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Nickthebass

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  1. I just had Chris do some electronics fixes and set ups on 2 basses for me. Both came out well. If you want to get hold of him it’s best to text or call his mobile rather than email. He is pretty busy at the minute.
  2. Welcome aboard Euan - I’m in Edinburgh too.
  3. As a replacement for what? Into what sort of bass? What sort of sound are you going for? 😁
  4. Totally personal response ... for me it’s just not a great time. I’m looking to buy / trade for a good P but with things the way there are I’m not in a rush. I need to sell first (or trade). The bass looks nice and for me - you’re being totally upfront which is a good way to go. I don’t think you’re the only one in your position though. I think there is an early 70s 3TSB languishing somewhere in the depths of this forum - and has been for several weeks.
  5. Anyone any reviews or thoughts on these?
  6. No ... you weren’t wrong. There are just many ways of being right. I once heard “there are no wrong notes, only poor choices”.
  7. Thanks for the suggestions folks. I’ll do a little more digging.
  8. I’ve got a mid-80s Squire Jazz that I’m going to soup up in a (sort of but not really) copy of Paul Turner’s 1960s Olympic White Jazz. I know it won’t make me sound like him, the tone is in his hands etc. not a daft fan boy - but it’s a well known and well heard reference point. Anyone any thoughts of pick-ups? From what I can see it’s pretty much a coin flip between Nordstrand and Lindy Fralin (pretty similar price points). Any other options to add to the mix? The Fender equivalents seem a bit over priced.
  9. Thanks - they sounded like single coils but wanted to check.
  10. Pierre - you may know this ... what pickups does Paul Turner’s white Stenback have in it? Also - you may remember a Talk Bass Sei bass thread from years back. I was having a through neck Jazz built (cocobollo top, Nordstrand pickups). I think you may have been waiting on one about the same time.
  11. In terms of location on the instrument, assuming you are playing that C with your middle finger - I would call that 2nd position. Your index finger being at the 2nd fret. To me - 1st position would be 1st finger in fret one. Someone with more classic / upright background may correct me. The term “root position” is one I’ve heard from Scott Devine but never before - may just be my ignorance though. This refers I think to where you start the scale from - in this case starting a C scale from the root (C). I don’t think it refers to a particular fingering. I think it is laying the ground for thinking about playing the same scale starting on different notes. For a C major scale starting on the root you get C D E F G A B C start on the 5th you get G A B C D E F G from the 6th you get A B C D E F G A and on - you get the idea. This way of thinking about that major scale unlocks pretty much the whole of diatonic harmony (basically all the harmony you’ll need to play pretty much any rock, pop, blues, funk, folk etc. song). Once you get how the C chord relates to the C major scale and what happens when you start that C major scale on (for example) an A (ABCDEFGA) and that you get an Am chord from that scale ... then the world is your mollusc of choice. All of a sudden you’ll see why going C Am G F sounds natural.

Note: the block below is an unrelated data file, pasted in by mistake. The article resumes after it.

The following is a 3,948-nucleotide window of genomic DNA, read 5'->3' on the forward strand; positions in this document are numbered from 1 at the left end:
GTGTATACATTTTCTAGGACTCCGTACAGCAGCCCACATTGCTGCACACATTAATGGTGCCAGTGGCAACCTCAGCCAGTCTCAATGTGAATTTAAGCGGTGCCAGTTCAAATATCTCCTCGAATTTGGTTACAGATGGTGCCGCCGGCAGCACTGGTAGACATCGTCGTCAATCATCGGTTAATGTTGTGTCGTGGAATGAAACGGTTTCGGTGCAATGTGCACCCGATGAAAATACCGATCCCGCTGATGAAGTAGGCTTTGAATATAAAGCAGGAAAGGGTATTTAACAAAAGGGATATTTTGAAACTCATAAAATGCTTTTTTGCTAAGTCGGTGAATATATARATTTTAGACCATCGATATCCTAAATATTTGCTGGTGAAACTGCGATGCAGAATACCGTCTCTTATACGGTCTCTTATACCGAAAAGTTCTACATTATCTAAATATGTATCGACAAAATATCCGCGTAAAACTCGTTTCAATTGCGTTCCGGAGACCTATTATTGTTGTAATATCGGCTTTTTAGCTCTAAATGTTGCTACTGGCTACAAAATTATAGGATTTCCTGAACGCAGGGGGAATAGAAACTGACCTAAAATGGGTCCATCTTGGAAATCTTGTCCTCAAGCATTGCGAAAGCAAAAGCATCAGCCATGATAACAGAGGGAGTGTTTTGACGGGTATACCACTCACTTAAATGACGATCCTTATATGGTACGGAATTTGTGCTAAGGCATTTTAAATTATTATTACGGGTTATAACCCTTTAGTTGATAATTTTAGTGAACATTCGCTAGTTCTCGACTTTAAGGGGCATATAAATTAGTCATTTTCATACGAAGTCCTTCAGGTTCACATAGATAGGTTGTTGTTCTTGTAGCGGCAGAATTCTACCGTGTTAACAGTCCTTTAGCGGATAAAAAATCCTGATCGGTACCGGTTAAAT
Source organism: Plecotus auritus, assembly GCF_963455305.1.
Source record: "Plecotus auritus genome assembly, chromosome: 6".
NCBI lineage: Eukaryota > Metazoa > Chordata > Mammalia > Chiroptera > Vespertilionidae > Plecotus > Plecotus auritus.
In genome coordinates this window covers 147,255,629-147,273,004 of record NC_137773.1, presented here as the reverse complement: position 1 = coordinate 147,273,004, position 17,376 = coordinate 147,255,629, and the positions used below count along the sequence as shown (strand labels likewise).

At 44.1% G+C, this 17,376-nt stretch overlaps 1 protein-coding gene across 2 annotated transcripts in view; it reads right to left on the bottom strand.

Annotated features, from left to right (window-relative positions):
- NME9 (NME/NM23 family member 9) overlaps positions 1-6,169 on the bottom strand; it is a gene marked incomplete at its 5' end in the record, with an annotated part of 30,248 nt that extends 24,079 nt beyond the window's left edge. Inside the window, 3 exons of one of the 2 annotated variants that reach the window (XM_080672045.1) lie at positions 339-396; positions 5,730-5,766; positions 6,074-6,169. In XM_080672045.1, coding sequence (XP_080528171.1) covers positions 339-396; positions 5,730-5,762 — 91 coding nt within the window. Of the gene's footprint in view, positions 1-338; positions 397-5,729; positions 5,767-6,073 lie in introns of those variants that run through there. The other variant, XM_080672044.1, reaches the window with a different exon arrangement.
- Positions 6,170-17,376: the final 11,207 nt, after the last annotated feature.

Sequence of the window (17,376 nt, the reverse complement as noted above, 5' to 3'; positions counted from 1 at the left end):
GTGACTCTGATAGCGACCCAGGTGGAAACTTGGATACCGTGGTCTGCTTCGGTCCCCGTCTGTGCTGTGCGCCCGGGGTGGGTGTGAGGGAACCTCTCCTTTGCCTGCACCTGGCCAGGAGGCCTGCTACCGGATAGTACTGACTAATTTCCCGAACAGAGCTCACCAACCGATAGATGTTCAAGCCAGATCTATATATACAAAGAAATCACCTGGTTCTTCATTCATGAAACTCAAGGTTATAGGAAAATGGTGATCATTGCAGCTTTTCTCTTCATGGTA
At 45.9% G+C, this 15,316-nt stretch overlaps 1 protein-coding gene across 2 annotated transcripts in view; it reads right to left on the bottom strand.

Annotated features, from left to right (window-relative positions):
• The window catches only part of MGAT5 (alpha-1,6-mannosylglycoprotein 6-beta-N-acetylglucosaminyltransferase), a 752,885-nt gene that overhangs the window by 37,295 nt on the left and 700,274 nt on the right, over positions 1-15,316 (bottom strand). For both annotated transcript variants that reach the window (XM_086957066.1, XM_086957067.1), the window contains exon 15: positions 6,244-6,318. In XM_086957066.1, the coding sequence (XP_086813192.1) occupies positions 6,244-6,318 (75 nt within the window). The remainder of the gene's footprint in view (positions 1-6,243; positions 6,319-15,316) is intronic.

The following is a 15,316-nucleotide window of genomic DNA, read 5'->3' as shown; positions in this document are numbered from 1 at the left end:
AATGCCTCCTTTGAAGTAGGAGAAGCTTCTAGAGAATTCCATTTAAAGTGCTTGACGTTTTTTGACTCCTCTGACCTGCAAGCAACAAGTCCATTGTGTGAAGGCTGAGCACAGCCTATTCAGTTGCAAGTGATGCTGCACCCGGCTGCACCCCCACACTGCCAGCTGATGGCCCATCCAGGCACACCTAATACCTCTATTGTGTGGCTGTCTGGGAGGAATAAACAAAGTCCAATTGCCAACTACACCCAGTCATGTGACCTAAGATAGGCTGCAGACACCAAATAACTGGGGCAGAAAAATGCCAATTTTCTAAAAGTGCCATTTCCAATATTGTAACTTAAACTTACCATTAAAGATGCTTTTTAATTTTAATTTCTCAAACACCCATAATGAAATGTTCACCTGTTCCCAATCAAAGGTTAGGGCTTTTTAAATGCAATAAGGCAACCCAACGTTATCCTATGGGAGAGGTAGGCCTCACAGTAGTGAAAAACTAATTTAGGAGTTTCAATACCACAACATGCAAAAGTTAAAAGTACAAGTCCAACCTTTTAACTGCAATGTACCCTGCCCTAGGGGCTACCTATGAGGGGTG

12. Back to the topic at hand ... I think the answer is “it depends”. Harmonically as the others have said - some sort of chord tone that leads you to the next chord is often nice. You could even go full Chuck Rainey, don’t bother with the root, slide up to a double stopped high E and Bb somewhere up the dusty end of the neck - give it a shake and then slide back down for the next root. For the sake of one beat - you could just sit on the C. Chances are that if it’s only a passing chord then the root movement is important to the structure of the tune. (Maybe hit the root first time around and do something more fruity 2nd or 3rd time.)
  13. As I say - rule of thumb - depends on the situation. Also depends what you mean by “busy”. A bubbly 16s rhythmic part that sits in one register, locks with the hi hat and kick and sits mainly on roots and 5s may sound like it takes up less space than something with fewer notes but is moving through registers and especially with big downward drops across arpeggios. Sitting on a C playing 16s may stay out of the way more than moving from a high E (on the g string) quickly down the C7 arpeggio, whallopping the open E before bouncing back to the C - even if it was rhythmically less “busy”. (Think of a Jameson style rake all the way down.) When I say busy I am thinking “ear grabbing” as much as the actual number of notes.
  14. In terms of context - I’d also think about tempo and how many other people are playing at the time. As a general rule of thumb I was taught that the more bodies on stage the less everyone should play. Also if it’s a fast tempo I’d probably just bang the root and move on to the next chord.
  15. Works and kids have conspired to scupper my plans thus far.
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